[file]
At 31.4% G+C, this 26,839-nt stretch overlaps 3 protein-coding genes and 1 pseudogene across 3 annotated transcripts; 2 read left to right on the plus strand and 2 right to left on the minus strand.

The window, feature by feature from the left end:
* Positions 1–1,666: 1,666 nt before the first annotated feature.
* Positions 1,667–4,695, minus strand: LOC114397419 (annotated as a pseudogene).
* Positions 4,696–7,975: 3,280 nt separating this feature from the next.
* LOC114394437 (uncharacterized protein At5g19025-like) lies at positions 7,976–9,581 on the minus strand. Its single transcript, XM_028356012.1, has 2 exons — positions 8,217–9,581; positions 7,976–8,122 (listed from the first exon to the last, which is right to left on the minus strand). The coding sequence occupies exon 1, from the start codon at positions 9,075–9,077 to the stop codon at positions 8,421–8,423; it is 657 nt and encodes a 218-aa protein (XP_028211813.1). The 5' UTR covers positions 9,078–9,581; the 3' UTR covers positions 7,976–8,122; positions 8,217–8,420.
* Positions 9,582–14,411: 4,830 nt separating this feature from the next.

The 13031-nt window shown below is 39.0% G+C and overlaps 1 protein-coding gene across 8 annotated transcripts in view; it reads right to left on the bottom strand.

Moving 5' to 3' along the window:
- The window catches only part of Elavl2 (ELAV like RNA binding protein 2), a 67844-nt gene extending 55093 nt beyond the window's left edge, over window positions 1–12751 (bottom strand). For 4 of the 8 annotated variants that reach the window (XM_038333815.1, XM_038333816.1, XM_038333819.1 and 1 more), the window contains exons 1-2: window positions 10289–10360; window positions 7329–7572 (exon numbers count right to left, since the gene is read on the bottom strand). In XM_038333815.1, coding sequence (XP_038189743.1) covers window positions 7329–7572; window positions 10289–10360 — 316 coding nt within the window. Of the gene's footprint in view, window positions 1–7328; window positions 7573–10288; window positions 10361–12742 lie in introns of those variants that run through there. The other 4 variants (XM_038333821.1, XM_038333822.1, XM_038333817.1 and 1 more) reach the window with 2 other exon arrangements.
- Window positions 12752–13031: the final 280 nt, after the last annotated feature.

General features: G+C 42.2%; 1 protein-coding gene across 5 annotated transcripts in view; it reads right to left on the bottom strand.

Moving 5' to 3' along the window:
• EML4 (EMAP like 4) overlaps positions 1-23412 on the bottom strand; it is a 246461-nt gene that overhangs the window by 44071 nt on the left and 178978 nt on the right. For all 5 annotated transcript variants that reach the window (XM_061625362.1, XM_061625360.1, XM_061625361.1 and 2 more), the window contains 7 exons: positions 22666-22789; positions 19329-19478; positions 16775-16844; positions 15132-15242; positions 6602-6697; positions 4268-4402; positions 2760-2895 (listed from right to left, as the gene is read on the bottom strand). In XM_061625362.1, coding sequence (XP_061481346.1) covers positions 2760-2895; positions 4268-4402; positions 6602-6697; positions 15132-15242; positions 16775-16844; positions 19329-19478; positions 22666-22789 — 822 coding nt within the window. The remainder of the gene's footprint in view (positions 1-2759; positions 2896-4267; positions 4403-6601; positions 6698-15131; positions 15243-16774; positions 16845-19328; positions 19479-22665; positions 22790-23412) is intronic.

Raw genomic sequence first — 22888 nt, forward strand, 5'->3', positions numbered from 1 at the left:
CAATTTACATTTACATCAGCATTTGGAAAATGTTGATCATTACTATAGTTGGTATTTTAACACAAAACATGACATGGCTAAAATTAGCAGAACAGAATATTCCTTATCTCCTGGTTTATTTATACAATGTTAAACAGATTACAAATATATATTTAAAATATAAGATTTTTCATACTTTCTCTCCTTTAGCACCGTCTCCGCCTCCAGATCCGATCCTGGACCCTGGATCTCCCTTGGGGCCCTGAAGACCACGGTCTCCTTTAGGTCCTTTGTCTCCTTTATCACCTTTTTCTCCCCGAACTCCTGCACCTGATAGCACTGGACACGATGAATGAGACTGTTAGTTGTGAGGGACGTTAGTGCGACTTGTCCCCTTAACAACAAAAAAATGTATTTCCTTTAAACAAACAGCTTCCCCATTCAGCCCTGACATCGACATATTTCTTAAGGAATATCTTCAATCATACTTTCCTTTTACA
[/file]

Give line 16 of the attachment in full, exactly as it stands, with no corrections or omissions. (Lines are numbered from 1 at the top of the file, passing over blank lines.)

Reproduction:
CAATTTACATTTACATCAGCATTTGGAAAATGTTGATCATTACTATAGTTGGTATTTTAACACAAAACATGACATGGCTAAAATTAGCAGAACAGAATATTCCTTATCTCCTGGTTTATTTATACAATGTTAAACAGATTACAAATATATATTTAAAATATAAGATTTTTCATACTTTCTCTCCTTTAGCACCGTCTCCGCCTCCAGATCCGATCCTGGACCCTGGATCTCCCTTGGGGCCCTGAAGACCACGGTCTCCTTTAGGTCCTTTGTCTCCTTTATCACCTTTTTCTCCCCGAACTCCTGCACCTGATAGCACTGGACACGATGAATGAGACTGTTAGTTGTGAGGGACGTTAGTGCGACTTGTCCCCTTAACAACAAAAAAATGTATTTCCTTTAAACAAACAGCTTCCCCATTCAGCCCTGACATCGACATATTTCTTAAGGAATATCTTCAATCATACTTTCCTTTTACA